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This is a boy's fancy dress costume of fabric and plastic cowboy chaps, from about 1950-80. The chaps are decorated with sheriff stars, a holster pocket and a metal buckle at the back. They are 580 mm high and 500 mm wide.
The ubiquity of Westerns in cinemas and on television during the 1950s led to a corresponding popularity in children's cowboy and cowgirl dress-up costumes. The main Australian manufacturer of children's dress-up clothes was the Sydney toy company A L Lindsay. During the 1940s, the company began producing a series of chaps in calfskin, leather and suede, as well as beautifully embossed holsters.
Pronounced 'shaps', chaps were made of leather and worn as coverings over trousers. They prevented cowboys from being stabbed by spiky bushes or long-horned cattle, or suffering from horse bites or chafed knees during long hours in the saddle.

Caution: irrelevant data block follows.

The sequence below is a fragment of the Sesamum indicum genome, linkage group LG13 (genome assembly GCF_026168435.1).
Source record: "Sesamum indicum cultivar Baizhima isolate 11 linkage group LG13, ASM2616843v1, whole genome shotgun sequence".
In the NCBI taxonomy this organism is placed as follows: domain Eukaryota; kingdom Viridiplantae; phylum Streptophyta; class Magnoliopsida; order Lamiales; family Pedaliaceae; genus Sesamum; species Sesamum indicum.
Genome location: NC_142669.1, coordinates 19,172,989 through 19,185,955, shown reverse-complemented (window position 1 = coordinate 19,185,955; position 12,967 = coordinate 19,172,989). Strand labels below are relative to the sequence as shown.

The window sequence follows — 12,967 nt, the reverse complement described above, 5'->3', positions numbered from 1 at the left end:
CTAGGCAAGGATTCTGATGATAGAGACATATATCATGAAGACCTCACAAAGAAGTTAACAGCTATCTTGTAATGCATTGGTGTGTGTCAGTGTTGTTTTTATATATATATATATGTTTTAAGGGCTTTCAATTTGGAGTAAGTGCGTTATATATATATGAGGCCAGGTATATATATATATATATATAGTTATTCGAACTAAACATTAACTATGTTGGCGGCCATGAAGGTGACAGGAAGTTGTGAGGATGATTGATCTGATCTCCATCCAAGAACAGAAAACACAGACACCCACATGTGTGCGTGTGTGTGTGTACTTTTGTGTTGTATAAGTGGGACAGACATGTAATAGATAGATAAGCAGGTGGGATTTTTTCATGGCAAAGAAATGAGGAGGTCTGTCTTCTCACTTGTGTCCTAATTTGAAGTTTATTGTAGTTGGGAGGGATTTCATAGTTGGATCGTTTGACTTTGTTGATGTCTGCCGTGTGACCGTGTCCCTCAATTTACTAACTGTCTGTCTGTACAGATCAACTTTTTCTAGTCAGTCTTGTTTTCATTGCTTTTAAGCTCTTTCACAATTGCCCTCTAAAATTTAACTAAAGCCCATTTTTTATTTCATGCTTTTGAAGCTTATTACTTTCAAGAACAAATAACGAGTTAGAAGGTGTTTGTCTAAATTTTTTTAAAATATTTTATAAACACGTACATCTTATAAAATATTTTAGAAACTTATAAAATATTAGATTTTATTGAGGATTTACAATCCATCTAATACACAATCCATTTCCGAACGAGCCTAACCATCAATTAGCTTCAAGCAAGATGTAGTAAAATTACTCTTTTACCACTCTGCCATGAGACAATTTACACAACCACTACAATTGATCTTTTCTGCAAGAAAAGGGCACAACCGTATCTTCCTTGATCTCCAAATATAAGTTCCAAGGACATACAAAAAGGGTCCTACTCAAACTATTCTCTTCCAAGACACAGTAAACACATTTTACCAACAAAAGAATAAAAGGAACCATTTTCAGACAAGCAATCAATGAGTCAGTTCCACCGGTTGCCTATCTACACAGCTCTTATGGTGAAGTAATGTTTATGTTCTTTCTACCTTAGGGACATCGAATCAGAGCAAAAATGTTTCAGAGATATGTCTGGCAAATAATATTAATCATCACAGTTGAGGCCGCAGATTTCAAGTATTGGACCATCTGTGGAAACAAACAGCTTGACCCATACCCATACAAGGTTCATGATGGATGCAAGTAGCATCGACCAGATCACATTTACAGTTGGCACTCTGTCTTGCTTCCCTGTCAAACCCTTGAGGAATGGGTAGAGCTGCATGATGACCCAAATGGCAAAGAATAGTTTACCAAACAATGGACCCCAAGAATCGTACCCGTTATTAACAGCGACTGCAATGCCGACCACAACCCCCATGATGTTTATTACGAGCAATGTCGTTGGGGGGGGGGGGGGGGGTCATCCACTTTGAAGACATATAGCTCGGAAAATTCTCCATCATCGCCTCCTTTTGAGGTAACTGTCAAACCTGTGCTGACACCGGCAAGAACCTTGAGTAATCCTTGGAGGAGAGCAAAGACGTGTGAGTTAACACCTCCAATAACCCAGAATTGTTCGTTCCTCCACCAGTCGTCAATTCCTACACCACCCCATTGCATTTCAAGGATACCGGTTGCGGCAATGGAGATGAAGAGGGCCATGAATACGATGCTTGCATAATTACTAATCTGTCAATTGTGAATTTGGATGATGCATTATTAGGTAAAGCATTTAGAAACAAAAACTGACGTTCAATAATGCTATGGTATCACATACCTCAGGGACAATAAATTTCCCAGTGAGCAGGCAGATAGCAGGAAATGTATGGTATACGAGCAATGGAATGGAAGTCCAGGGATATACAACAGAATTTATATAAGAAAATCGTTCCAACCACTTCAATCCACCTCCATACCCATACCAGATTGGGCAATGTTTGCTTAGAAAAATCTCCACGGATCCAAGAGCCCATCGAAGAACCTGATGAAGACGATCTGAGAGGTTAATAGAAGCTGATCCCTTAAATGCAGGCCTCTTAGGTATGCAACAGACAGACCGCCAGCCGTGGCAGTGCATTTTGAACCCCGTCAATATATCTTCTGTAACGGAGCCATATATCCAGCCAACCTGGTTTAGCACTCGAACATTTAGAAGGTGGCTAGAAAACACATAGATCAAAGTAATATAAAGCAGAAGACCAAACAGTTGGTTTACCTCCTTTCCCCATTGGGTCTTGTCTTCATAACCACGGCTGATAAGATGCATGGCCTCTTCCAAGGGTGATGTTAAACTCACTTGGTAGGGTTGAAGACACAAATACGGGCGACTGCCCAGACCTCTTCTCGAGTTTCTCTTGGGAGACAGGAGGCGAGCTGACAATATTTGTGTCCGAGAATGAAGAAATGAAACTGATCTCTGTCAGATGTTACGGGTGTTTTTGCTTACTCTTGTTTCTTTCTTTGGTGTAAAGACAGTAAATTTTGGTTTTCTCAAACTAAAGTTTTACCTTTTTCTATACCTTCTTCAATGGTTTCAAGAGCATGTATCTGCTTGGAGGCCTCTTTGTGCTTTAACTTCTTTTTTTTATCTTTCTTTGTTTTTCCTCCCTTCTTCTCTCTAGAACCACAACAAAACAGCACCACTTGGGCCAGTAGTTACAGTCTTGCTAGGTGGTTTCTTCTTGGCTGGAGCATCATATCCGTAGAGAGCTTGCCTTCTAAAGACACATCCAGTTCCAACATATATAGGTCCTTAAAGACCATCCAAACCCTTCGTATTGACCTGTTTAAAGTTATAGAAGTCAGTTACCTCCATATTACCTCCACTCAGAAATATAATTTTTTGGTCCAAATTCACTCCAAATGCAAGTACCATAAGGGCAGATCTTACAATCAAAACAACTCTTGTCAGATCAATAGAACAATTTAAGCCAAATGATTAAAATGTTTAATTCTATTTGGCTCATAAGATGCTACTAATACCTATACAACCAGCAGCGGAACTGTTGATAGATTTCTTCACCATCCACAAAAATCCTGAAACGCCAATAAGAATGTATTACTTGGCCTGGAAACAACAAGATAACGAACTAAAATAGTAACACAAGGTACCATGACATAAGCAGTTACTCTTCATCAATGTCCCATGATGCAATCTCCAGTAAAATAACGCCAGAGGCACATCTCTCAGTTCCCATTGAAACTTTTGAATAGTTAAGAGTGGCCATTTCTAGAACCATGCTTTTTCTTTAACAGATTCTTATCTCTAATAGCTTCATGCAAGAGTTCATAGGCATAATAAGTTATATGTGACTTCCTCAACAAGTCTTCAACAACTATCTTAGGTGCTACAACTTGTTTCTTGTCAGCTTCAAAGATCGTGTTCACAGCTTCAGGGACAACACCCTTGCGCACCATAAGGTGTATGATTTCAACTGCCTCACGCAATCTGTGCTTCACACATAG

Before television arrived in Australia in 1956, children made weekly trips to the cinema, where the program included American films and serials with cowboys and Indians. The serialised stories were left in a cliffhanger situation to ensure a return the next week. Consequently, cowboys and Indians became a prominent children's game. The romanticisation of the American Wild West also spread into Australian popular culture via radio serials such as 'Hopalong Cassidy' and 'Smokey Dawson' and television shows such as 'Wells Fargo', 'Kit Carson', 'Wyatt Earp', 'Maverick', 'Have Gun - Will Travel', 'Rawhide', 'The Rifle Man', 'Bonanza', 'Wagon Train', 'Annie Oakley' and 'Cheyenne'.
There were numerous toys produced as tie-ins to these programs, including model cowboys and Indians, cap guns, bows and arrows, dress-up clothes and tents. These allowed children to escape into a fantasy world of their own creation inspired by their Wild West heroes.